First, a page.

The typical governmental response to any public crisis was best summed up by Sir Humphrey Appleby when he said: “Something must be done; this is something; therefore this must be done.”
Government legislates because it can, because the public demands it and because it satisfies the need for action. The question as to whether the legislation concerned will actually benefit consumers or the public is not always uppermost.
The formal programme by which government seeks to control these tendencies in itself is known as the ‘better regulation’ initiative – now an executive and part of the Department for Business, Enterprise & Regulatory Reform. Its aims are to hold new regulation to a few basic standards: regulation should only intervene when necessary; it should be appropriate to the risk posed; it should not impose disproportionate costs; it should be focused on the problem; and it should be structured so as to minimise side effects.
There is no doubt that these principles set out a gold standard for legislators. However, they are relatively easy to apply when developing technical regulation out of the public gaze, but considerably harder to stick to in the glare of publicity. In such cases the desire to act decisively overturns the idea of evaluating likely impact or outcomes. The result is the class of legislation collectively referred to as ‘dangerous dogs acts’, named after an act that became a byword for ineffective, media-driven activism.
The primary argument against dangerous dogs acts is, of course, not their stated aims, but their collateral costs. The problem with regulation is that its costs are spread thinly over a wide area and are therefore not easily perceived, such that even a small benefit to a few individuals may appear to justify relatively significant regulatory intervention.
Basic economics confirms that regulation harms consumers in aggregate. The benefits of regulation, however, tend to be focused more narrowly. For example, the gothic nature of UK consumer credit regulation imposes a high compliance cost on consumer credit businesses, but the benefits of the legislation are generally experienced only by those who are either in, or near, default.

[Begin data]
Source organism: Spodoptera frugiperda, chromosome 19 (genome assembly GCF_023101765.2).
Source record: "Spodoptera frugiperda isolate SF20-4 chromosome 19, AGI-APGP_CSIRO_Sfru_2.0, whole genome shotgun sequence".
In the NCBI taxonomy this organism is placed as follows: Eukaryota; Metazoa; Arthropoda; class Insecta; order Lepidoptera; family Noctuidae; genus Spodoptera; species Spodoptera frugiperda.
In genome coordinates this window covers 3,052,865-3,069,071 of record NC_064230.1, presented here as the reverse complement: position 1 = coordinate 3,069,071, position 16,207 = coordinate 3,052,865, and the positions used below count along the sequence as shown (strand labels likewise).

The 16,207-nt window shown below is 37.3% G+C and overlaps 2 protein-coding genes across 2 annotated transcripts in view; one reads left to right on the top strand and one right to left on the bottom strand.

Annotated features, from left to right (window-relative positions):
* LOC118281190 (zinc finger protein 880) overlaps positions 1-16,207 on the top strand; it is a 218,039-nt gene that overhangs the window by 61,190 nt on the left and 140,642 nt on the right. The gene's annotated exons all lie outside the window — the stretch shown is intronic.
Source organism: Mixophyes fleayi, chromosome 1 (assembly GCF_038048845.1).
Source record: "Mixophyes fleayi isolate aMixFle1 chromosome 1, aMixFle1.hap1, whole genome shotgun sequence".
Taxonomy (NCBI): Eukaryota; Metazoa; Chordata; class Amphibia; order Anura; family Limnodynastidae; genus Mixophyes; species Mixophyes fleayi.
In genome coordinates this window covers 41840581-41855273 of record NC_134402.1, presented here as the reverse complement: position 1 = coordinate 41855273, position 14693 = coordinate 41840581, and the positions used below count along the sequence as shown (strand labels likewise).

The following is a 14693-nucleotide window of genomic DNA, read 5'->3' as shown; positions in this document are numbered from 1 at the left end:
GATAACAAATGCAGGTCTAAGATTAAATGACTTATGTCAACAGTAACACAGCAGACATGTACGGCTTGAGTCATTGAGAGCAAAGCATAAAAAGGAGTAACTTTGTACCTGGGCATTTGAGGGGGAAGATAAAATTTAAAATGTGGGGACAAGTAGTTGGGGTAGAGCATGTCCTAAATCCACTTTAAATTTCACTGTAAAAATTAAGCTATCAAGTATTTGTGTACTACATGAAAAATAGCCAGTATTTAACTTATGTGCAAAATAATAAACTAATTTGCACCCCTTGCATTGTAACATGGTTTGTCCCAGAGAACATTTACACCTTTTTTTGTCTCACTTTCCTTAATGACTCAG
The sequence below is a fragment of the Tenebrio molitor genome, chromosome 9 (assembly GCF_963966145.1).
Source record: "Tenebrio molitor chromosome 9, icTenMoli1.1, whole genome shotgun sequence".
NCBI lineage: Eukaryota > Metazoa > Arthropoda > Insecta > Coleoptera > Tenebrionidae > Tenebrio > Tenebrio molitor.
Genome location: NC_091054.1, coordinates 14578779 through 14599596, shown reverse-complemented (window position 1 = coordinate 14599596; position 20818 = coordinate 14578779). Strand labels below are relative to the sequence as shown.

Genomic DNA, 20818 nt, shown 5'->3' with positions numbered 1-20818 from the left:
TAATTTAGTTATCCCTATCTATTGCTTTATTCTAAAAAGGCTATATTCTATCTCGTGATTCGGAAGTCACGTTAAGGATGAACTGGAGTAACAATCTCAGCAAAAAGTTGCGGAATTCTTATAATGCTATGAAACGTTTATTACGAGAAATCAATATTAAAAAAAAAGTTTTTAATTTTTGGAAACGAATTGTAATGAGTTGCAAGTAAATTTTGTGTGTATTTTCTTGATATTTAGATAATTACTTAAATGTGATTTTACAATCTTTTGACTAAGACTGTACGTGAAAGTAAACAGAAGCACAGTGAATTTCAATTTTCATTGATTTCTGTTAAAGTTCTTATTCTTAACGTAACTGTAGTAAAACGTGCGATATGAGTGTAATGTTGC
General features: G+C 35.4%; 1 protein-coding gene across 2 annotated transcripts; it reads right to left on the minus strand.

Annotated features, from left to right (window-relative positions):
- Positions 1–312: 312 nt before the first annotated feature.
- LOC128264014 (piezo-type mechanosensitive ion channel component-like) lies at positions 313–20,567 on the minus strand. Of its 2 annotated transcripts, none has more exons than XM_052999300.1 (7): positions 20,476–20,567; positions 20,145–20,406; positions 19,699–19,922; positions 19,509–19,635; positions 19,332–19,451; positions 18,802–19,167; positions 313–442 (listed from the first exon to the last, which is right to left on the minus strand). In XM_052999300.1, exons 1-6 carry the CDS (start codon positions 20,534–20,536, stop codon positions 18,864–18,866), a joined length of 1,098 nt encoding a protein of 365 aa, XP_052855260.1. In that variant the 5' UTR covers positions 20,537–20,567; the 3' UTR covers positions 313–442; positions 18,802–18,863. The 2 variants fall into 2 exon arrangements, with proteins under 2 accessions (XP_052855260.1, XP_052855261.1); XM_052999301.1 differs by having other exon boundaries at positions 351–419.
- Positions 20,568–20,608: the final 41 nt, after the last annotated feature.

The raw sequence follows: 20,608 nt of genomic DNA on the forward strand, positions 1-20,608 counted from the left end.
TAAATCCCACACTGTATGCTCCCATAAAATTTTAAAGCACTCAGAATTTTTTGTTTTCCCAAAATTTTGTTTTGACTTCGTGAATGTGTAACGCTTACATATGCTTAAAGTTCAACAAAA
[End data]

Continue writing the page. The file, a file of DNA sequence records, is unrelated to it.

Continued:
Another example is food hygiene legislation. Consumers would be financially better off if food-handling standards were lower (and less expensive to operate), but a few would be worse off by reason of being ill or dead. One way of looking at regulation, therefore, is as a sort of government-mandated insurance policy, where everyone pays in but only a few benefit. Once this is understood the issue can be evaluated on ordinary cost-benefit grounds.
It is important to be clear that the evaluation of ‘benefit’ in this context is far more than just an economic evaluation. The benefits that regulation provides are more likely to be social than economic. Indeed, if a particular arrangement produced a net economic benefit, it is highly likely that it would be provided by the market and would not need to be mandated by government action.
The determination of whether a particular social benefit is desirable, and if so how desirable it is, is a matter for government. Indeed, the making of such determinations is arguably the very thing that a democratic government exists for. However, the function of government is not to decide in the abstract that a particular thing is desirable, but to decide whether its social value is worth the price to be paid to obtain it.
It is this last proposition – the fact that regulation always has a cost and that the cost is never negligible – that is sometimes in danger of being lost sight of in the rush to legislate.
It is to be hoped that the better regulation principles remain sufficiently near the forefront of the minds of the latter-day Sir Humphreys to avoid a ‘Dangerous Bonds Act’.
Simon Gleeson, partner, Clifford Chance